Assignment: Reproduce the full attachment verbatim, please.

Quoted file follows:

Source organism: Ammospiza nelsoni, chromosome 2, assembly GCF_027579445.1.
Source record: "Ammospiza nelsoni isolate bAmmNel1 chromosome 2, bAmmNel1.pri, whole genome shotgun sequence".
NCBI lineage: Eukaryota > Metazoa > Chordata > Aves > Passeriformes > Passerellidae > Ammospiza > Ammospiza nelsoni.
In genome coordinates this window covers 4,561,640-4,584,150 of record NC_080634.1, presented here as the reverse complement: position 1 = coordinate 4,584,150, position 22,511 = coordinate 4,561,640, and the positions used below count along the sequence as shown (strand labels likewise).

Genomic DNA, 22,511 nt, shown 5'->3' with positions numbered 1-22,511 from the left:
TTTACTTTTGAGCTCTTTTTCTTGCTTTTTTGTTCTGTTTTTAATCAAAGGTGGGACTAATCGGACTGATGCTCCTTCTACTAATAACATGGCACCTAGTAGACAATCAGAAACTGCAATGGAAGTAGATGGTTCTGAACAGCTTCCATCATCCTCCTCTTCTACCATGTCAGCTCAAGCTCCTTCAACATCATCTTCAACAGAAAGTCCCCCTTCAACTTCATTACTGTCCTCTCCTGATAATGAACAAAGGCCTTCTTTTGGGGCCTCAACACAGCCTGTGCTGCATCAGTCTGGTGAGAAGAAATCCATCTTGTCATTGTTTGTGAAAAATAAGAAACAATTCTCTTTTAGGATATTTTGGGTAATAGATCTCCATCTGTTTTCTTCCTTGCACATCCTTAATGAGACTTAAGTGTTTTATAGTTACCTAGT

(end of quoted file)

Source organism: Ammospiza nelsoni, chromosome 2, assembly GCF_027579445.1.
Source record: "Ammospiza nelsoni isolate bAmmNel1 chromosome 2, bAmmNel1.pri, whole genome shotgun sequence".
NCBI lineage: Eukaryota > Metazoa > Chordata > Aves > Passeriformes > Passerellidae > Ammospiza > Ammospiza nelsoni.
In genome coordinates this window covers 4,561,640-4,584,150 of record NC_080634.1, presented here as the reverse complement: position 1 = coordinate 4,584,150, position 22,511 = coordinate 4,561,640, and the positions used below count along the sequence as shown (strand labels likewise).

Genomic DNA, 22,511 nt, shown 5'->3' with positions numbered 1-22,511 from the left:
TTTACTTTTGAGCTCTTTTTCTTGCTTTTTTGTTCTGTTTTTAATCAAAGGTGGGACTAATCGGACTGATGCTCCTTCTACTAATAACATGGCACCTAGTAGACAATCAGAAACTGCAATGGAAGTAGATGGTTCTGAACAGCTTCCATCATCCTCCTCTTCTACCATGTCAGCTCAAGCTCCTTCAACATCATCTTCAACAGAAAGTCCCCCTTCAACTTCATTACTGTCCTCTCCTGATAATGAACAAAGGCCTTCTTTTGGGGCCTCAACACAGCCTGTGCTGCATCAGTCTGGTGAGAAGAAATCCATCTTGTCATTGTTTGTGAAAAATAAGAAACAATTCTCTTTTAGGATATTTTGGGTAATAGATCTCCATCTGTTTTCTTCCTTGCACATCCTTAATGAGACTTAAGTGTTTTATAGTTACCTAGT